Uttarakhand: Land of Temples (Part 1)


Uttarakhand has been almost my second home for the last 3–4 years. With each passing year, my fondness for the place, people, culture and spirituality keeps growing and intrigues me ever so more. The more I travel to the place, the more I fall in love with it.

My journeys to Uttarakhand have taken me from mountain treks to beautiful homestays, from jungles full of beautiful birds and animals to people with really welcoming and warm hearts. I can never pinpoint what is it exactly that draws me to this place again and again; perhaps a beautiful combination of everything into one single entity, which I feel is quintessentially me. To add to that the support and love of the same shared in equal measure by my wife, just makes it perfect.

In this article though, I seek to write on something deeply embedded in the culture of the place. So let us embark on the journey of this which symbolizes the religious grandeur of Himalayas- The Temples.

Uttarakhand is also known as ‘Dev-Bhoomi’ which literally means land of the Gods. Being rich in religion, history and culture, Temples are aplenty in Uttarakhand and stories connected to each temple are fascinating. I have had the chance to visit some of the temples on my visits to this beautiful region.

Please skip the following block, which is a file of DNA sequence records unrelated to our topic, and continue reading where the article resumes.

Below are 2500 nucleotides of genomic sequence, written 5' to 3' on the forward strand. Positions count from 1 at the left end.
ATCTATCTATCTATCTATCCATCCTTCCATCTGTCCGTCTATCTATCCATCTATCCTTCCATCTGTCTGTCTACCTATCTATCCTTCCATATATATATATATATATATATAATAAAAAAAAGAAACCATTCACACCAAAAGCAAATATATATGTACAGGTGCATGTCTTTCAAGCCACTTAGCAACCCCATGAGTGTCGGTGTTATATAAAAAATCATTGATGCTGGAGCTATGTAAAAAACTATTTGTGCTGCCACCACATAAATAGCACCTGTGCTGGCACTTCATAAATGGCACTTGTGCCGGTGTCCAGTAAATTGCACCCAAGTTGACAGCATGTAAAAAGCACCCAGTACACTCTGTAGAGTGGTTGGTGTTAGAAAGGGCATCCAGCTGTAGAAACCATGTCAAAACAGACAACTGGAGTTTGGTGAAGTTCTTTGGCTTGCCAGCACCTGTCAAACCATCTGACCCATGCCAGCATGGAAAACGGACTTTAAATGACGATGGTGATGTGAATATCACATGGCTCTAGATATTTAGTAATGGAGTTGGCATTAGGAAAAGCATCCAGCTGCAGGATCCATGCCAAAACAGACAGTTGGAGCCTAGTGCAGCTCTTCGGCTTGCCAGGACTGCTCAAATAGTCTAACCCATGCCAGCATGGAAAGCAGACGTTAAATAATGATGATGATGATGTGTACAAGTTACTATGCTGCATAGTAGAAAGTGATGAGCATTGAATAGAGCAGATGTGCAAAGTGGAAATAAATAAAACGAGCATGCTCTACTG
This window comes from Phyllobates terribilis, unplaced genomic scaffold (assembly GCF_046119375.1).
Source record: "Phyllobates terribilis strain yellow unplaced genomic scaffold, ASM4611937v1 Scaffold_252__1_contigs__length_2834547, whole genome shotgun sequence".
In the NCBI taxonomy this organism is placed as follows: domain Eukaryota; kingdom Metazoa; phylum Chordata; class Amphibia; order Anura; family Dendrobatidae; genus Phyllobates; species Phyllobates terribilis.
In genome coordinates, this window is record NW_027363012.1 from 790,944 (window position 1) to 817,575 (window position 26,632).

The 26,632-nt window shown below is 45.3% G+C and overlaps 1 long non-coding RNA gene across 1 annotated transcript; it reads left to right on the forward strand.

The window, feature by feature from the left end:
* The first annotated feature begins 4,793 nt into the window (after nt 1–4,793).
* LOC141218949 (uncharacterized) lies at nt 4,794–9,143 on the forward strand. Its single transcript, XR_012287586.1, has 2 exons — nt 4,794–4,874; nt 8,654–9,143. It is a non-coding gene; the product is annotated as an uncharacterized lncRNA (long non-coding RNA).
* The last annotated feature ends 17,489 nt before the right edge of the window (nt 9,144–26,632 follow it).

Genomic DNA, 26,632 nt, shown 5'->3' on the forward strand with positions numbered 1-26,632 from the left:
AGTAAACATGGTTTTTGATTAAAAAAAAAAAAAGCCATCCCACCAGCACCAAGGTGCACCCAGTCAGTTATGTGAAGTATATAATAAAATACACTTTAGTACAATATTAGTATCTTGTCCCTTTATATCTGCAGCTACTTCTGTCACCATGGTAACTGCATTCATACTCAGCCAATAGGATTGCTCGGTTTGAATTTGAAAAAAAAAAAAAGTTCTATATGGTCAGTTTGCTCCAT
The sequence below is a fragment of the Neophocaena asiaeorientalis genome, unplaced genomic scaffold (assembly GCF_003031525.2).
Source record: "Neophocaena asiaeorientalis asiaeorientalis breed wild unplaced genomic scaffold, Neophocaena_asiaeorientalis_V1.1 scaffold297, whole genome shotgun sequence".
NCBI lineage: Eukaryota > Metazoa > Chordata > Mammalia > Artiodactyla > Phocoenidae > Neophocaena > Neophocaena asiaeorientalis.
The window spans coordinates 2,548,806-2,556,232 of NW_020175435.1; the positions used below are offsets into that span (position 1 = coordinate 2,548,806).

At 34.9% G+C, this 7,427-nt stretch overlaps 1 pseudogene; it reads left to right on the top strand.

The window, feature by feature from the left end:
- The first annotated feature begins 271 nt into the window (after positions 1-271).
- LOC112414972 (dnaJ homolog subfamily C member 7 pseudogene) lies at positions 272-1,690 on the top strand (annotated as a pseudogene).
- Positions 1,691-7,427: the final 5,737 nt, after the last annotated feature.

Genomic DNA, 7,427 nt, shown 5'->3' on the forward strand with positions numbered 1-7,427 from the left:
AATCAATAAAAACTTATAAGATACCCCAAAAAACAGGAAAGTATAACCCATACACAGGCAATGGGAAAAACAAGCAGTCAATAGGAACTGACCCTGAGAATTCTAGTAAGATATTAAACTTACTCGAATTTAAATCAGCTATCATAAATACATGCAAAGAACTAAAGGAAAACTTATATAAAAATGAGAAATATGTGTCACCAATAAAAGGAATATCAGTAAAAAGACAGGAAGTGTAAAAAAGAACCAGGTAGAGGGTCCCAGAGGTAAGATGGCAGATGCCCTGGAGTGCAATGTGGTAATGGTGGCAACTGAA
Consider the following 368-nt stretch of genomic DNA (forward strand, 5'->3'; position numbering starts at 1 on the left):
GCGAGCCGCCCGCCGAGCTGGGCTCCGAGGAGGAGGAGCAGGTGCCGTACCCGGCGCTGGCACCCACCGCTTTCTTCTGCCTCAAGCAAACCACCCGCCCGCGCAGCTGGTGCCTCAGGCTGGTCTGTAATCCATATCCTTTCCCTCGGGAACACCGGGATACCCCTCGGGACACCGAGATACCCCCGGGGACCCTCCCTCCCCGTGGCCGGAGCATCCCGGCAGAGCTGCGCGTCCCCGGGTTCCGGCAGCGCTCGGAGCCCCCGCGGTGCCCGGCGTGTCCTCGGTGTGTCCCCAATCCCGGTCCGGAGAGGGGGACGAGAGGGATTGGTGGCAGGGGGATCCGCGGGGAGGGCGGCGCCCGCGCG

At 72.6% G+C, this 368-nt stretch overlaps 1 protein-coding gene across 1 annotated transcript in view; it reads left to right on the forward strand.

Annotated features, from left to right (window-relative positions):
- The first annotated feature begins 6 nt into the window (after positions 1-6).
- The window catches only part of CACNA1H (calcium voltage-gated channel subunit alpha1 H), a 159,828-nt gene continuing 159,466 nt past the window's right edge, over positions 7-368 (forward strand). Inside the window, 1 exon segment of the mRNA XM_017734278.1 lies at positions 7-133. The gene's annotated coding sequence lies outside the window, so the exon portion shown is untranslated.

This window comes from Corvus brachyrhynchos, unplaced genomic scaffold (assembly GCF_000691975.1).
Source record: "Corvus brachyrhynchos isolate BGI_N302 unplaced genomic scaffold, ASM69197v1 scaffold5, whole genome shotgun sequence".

While most of us have heard of and been fortunate to visit the famous temples such as Kedarnath, Badrinath, Panch Kedar, Nanda Devi etc, while some of the temples are more famous than the others and have many visitors, in this particular blog I will be writing about the temples which are perhaps not as famous, but steeped in spirituality and an equally important part of the local cultural ethos, something I feel people from other places might want to explore at some stage. 
Temples have always been an integral part of our culture and heritage, passed on from generations to generations. Thomas. S. Monson perhaps sums up the importance and place of temples in our culture perfectly when he says, “Temples are more than stone and mortar. They are filled with faith and fasting. They are built of trials and testimonies. They are sanctified by sacrifice and service.”